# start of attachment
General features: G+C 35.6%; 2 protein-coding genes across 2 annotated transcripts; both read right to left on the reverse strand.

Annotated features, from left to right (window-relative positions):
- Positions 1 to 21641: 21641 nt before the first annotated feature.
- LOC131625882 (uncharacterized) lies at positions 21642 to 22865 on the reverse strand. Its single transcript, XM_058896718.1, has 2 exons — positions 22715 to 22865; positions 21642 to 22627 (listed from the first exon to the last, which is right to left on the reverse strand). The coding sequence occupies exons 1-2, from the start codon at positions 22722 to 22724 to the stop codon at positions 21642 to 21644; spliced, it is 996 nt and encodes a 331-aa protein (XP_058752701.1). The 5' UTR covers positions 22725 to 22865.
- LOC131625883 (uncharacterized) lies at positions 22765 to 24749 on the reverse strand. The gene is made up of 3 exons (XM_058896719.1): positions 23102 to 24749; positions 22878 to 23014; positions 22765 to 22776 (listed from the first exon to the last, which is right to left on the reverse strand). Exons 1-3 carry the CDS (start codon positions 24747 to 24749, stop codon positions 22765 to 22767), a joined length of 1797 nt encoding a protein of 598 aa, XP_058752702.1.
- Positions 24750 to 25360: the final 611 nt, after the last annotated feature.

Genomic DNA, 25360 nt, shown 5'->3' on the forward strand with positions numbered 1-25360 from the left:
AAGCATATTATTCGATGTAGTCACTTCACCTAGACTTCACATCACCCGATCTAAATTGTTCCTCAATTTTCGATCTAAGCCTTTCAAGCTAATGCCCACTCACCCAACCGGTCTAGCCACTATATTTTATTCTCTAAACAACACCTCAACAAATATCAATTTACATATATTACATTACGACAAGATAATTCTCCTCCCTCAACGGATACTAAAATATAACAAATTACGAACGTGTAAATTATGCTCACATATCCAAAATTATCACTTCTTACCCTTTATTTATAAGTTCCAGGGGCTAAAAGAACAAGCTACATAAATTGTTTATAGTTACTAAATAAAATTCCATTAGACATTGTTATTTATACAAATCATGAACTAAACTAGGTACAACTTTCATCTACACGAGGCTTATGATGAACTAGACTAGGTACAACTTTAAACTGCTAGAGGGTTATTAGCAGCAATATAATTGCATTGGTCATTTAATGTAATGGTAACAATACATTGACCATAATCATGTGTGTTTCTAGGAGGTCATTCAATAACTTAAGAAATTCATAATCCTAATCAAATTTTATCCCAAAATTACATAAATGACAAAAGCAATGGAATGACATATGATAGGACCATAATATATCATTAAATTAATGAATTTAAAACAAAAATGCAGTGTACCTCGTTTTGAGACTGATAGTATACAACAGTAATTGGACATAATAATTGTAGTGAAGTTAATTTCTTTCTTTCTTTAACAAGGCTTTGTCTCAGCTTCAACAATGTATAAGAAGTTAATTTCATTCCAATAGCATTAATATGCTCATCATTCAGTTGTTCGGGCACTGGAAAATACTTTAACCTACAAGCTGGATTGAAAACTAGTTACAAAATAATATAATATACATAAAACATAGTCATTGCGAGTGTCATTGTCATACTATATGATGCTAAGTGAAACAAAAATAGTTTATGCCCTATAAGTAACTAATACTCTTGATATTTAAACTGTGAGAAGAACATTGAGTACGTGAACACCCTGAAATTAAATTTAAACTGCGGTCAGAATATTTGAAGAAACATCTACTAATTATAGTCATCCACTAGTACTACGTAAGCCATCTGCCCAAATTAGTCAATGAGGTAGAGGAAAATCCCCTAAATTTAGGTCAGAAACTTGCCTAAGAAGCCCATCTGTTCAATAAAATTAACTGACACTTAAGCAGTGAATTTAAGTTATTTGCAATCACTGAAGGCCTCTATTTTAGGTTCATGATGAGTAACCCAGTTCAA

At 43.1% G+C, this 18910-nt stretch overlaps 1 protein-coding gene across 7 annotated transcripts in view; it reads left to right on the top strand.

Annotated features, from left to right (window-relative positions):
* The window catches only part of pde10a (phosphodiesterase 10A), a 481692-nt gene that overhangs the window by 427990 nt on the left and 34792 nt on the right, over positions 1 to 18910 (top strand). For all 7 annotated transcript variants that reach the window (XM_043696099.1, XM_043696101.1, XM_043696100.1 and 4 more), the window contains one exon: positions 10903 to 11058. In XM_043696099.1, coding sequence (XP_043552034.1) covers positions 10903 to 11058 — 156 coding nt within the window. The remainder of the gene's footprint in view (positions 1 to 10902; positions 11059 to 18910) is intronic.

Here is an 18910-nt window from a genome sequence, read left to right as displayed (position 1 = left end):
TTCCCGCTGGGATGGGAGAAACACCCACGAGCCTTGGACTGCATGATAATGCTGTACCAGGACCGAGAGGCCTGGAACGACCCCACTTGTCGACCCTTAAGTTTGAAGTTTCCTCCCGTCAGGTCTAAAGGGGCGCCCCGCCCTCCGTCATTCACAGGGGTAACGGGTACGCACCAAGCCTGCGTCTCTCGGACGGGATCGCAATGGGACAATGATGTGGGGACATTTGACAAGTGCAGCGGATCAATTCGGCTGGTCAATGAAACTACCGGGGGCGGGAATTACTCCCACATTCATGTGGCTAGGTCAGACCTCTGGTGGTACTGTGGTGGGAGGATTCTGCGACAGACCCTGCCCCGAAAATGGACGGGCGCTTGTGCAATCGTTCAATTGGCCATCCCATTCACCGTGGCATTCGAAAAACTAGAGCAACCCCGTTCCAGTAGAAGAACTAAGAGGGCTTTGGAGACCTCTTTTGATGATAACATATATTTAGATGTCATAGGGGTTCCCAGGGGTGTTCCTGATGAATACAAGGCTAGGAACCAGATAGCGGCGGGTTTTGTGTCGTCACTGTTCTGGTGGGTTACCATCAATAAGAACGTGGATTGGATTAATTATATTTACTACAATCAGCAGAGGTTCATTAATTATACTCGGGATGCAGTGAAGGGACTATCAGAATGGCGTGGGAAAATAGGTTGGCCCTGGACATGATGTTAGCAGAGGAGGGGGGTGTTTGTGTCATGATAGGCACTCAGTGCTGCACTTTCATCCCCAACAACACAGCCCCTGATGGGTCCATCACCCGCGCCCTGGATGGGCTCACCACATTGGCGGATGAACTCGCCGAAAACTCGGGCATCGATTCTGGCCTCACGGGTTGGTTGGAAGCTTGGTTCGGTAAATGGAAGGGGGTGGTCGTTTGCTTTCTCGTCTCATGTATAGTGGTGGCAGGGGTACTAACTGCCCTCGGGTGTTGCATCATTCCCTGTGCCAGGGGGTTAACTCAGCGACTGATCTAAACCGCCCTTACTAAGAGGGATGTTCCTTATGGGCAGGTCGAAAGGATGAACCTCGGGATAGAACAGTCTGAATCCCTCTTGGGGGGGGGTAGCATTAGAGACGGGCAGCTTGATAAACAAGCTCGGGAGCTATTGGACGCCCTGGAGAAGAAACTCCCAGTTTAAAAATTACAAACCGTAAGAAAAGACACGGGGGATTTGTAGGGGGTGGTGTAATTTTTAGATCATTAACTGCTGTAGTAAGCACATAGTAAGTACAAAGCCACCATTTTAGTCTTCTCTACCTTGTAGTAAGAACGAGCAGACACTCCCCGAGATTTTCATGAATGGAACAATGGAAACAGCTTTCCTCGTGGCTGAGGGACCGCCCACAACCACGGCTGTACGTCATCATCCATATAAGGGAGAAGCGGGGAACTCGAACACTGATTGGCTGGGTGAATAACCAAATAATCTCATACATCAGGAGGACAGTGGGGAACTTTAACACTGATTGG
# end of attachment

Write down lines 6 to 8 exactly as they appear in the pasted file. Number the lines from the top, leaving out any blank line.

- Positions 24750 to 25360: the final 611 nt, after the last annotated feature.

Genomic DNA, 25360 nt, shown 5'->3' on the forward strand with positions numbered 1-25360 from the left:
AAGCATATTATTCGATGTAGTCACTTCACCTAGACTTCACATCACCCGATCTAAATTGTTCCTCAATTTTCGATCTAAGCCTTTCAAGCTAATGCCCACTCACCCAACCGGTCTAGCCACTATATTTTATTCTCTAAACAACACCTCAACAAATATCAATTTACATATATTACATTACGACAAGATAATTCTCCTCCCTCAACGGATACTAAAATATAACAAATTACGAACGTGTAAATTATGCTCACATATCCAAAATTATCACTTCTTACCCTTTATTTATAAGTTCCAGGGGCTAAAAGAACAAGCTACATAAATTGTTTATAGTTACTAAATAAAATTCCATTAGACATTGTTATTTATACAAATCATGAACTAAACTAGGTACAACTTTCATCTACACGAGGCTTATGATGAACTAGACTAGGTACAACTTTAAACTGCTAGAGGGTTATTAGCAGCAATATAATTGCATTGGTCATTTAATGTAATGGTAACAATACATTGACCATAATCATGTGTGTTTCTAGGAGGTCATTCAATAACTTAAGAAATTCATAATCCTAATCAAATTTTATCCCAAAATTACATAAATGACAAAAGCAATGGAATGACATATGATAGGACCATAATATATCATTAAATTAATGAATTTAAAACAAAAATGCAGTGTACCTCGTTTTGAGACTGATAGTATACAACAGTAATTGGACATAATAATTGTAGTGAAGTTAATTTCTTTCTTTCTTTAACAAGGCTTTGTCTCAGCTTCAACAATGTATAAGAAGTTAATTTCATTCCAATAGCATTAATATGCTCATCATTCAGTTGTTCGGGCACTGGAAAATACTTTAACCTACAAGCTGGATTGAAAACTAGTTACAAAATAATATAATATACATAAAACATAGTCATTGCGAGTGTCATTGTCATACTATATGATGCTAAGTGAAACAAAAATAGTTTATGCCCTATAAGTAACTAATACTCTTGATATTTAAACTGTGAGAAGAACATTGAGTACGTGAACACCCTGAAATTAAATTTAAACTGCGGTCAGAATATTTGAAGAAACATCTACTAATTATAGTCATCCACTAGTACTACGTAAGCCATCTGCCCAAATTAGTCAATGAGGTAGAGGAAAATCCCCTAAATTTAGGTCAGAAACTTGCCTAAGAAGCCCATCTGTTCAATAAAATTAACTGACACTTAAGCAGTGAATTTAAGTTATTTGCAATCACTGAAGGCCTCTATTTTAGGTTCATGATGAGTAACCCAGTTCAA